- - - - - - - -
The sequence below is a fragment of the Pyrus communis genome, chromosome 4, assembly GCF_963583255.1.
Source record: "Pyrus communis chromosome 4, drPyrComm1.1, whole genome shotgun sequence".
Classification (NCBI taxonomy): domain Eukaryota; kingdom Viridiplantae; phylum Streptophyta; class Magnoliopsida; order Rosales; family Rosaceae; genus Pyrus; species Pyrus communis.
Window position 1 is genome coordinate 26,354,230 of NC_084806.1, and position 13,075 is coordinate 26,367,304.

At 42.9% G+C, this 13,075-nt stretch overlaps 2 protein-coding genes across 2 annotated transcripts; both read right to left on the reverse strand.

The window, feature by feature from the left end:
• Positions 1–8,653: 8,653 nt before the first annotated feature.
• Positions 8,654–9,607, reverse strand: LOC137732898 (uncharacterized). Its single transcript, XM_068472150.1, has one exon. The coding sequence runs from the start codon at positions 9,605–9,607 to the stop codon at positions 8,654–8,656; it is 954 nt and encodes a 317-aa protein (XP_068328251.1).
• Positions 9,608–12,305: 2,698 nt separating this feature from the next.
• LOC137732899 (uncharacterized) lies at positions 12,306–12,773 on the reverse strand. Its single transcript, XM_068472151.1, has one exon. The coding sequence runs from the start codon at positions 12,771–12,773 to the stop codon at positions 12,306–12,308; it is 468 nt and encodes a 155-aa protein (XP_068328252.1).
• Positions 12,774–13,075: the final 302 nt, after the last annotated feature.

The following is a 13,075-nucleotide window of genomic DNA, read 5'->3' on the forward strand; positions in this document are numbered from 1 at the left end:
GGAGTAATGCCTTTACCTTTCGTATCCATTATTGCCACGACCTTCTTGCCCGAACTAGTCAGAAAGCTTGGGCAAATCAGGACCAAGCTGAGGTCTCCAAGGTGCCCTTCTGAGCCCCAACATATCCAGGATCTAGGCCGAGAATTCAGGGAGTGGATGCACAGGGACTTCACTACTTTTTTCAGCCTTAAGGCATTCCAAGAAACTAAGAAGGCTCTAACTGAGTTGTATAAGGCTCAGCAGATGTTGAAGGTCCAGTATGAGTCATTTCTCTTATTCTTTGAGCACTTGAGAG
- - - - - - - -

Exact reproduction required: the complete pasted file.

The sequence below is a fragment of the Pyrus communis genome, chromosome 4, assembly GCF_963583255.1.
Source record: "Pyrus communis chromosome 4, drPyrComm1.1, whole genome shotgun sequence".
Classification (NCBI taxonomy): domain Eukaryota; kingdom Viridiplantae; phylum Streptophyta; class Magnoliopsida; order Rosales; family Rosaceae; genus Pyrus; species Pyrus communis.
Window position 1 is genome coordinate 26,354,230 of NC_084806.1, and position 13,075 is coordinate 26,367,304.

At 42.9% G+C, this 13,075-nt stretch overlaps 2 protein-coding genes across 2 annotated transcripts; both read right to left on the reverse strand.

The window, feature by feature from the left end:
• Positions 1–8,653: 8,653 nt before the first annotated feature.
• Positions 8,654–9,607, reverse strand: LOC137732898 (uncharacterized). Its single transcript, XM_068472150.1, has one exon. The coding sequence runs from the start codon at positions 9,605–9,607 to the stop codon at positions 8,654–8,656; it is 954 nt and encodes a 317-aa protein (XP_068328251.1).
• Positions 9,608–12,305: 2,698 nt separating this feature from the next.
• LOC137732899 (uncharacterized) lies at positions 12,306–12,773 on the reverse strand. Its single transcript, XM_068472151.1, has one exon. The coding sequence runs from the start codon at positions 12,771–12,773 to the stop codon at positions 12,306–12,308; it is 468 nt and encodes a 155-aa protein (XP_068328252.1).
• Positions 12,774–13,075: the final 302 nt, after the last annotated feature.

The following is a 13,075-nucleotide window of genomic DNA, read 5'->3' on the forward strand; positions in this document are numbered from 1 at the left end:
GGAGTAATGCCTTTACCTTTCGTATCCATTATTGCCACGACCTTCTTGCCCGAACTAGTCAGAAAGCTTGGGCAAATCAGGACCAAGCTGAGGTCTCCAAGGTGCCCTTCTGAGCCCCAACATATCCAGGATCTAGGCCGAGAATTCAGGGAGTGGATGCACAGGGACTTCACTACTTTTTTCAGCCTTAAGGCATTCCAAGAAACTAAGAAGGCTCTAACTGAGTTGTATAAGGCTCAGCAGATGTTGAAGGTCCAGTATGAGTCATTTCTCTTATTCTTTGAGCACTTGAGAG